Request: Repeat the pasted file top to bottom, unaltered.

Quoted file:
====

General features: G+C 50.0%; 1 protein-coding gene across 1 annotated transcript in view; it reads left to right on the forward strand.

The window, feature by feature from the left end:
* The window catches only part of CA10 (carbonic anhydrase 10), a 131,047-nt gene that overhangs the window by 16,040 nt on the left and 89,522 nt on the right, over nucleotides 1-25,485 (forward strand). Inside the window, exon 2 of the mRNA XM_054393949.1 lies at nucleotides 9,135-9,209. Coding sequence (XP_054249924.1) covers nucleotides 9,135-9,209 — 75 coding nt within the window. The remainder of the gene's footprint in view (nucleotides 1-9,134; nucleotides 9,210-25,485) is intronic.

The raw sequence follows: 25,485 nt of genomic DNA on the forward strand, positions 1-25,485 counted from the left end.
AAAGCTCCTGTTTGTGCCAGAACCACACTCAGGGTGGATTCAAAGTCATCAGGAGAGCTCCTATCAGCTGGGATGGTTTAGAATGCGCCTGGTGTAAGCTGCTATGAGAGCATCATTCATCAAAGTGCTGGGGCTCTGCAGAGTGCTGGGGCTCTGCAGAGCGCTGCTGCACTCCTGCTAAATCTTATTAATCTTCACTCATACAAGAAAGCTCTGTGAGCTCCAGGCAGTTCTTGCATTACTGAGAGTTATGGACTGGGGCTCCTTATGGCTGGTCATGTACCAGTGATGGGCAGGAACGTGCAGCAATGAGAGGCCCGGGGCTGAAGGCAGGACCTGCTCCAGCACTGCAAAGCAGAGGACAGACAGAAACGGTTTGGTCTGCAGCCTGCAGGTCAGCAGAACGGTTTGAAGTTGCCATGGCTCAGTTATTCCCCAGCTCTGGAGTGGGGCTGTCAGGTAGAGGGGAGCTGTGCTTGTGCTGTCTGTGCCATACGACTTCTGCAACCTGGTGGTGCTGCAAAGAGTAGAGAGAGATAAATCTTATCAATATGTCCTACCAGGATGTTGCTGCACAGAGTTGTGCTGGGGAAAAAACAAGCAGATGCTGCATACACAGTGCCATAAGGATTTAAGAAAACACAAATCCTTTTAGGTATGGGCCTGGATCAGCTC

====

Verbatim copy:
General features: G+C 50.0%; 1 protein-coding gene across 1 annotated transcript in view; it reads left to right on the forward strand.

The window, feature by feature from the left end:
* The window catches only part of CA10 (carbonic anhydrase 10), a 131,047-nt gene that overhangs the window by 16,040 nt on the left and 89,522 nt on the right, over nucleotides 1-25,485 (forward strand). Inside the window, exon 2 of the mRNA XM_054393949.1 lies at nucleotides 9,135-9,209. Coding sequence (XP_054249924.1) covers nucleotides 9,135-9,209 — 75 coding nt within the window. The remainder of the gene's footprint in view (nucleotides 1-9,134; nucleotides 9,210-25,485) is intronic.

The raw sequence follows: 25,485 nt of genomic DNA on the forward strand, positions 1-25,485 counted from the left end.
AAAGCTCCTGTTTGTGCCAGAACCACACTCAGGGTGGATTCAAAGTCATCAGGAGAGCTCCTATCAGCTGGGATGGTTTAGAATGCGCCTGGTGTAAGCTGCTATGAGAGCATCATTCATCAAAGTGCTGGGGCTCTGCAGAGTGCTGGGGCTCTGCAGAGCGCTGCTGCACTCCTGCTAAATCTTATTAATCTTCACTCATACAAGAAAGCTCTGTGAGCTCCAGGCAGTTCTTGCATTACTGAGAGTTATGGACTGGGGCTCCTTATGGCTGGTCATGTACCAGTGATGGGCAGGAACGTGCAGCAATGAGAGGCCCGGGGCTGAAGGCAGGACCTGCTCCAGCACTGCAAAGCAGAGGACAGACAGAAACGGTTTGGTCTGCAGCCTGCAGGTCAGCAGAACGGTTTGAAGTTGCCATGGCTCAGTTATTCCCCAGCTCTGGAGTGGGGCTGTCAGGTAGAGGGGAGCTGTGCTTGTGCTGTCTGTGCCATACGACTTCTGCAACCTGGTGGTGCTGCAAAGAGTAGAGAGAGATAAATCTTATCAATATGTCCTACCAGGATGTTGCTGCACAGAGTTGTGCTGGGGAAAAAACAAGCAGATGCTGCATACACAGTGCCATAAGGATTTAAGAAAACACAAATCCTTTTAGGTATGGGCCTGGATCAGCTC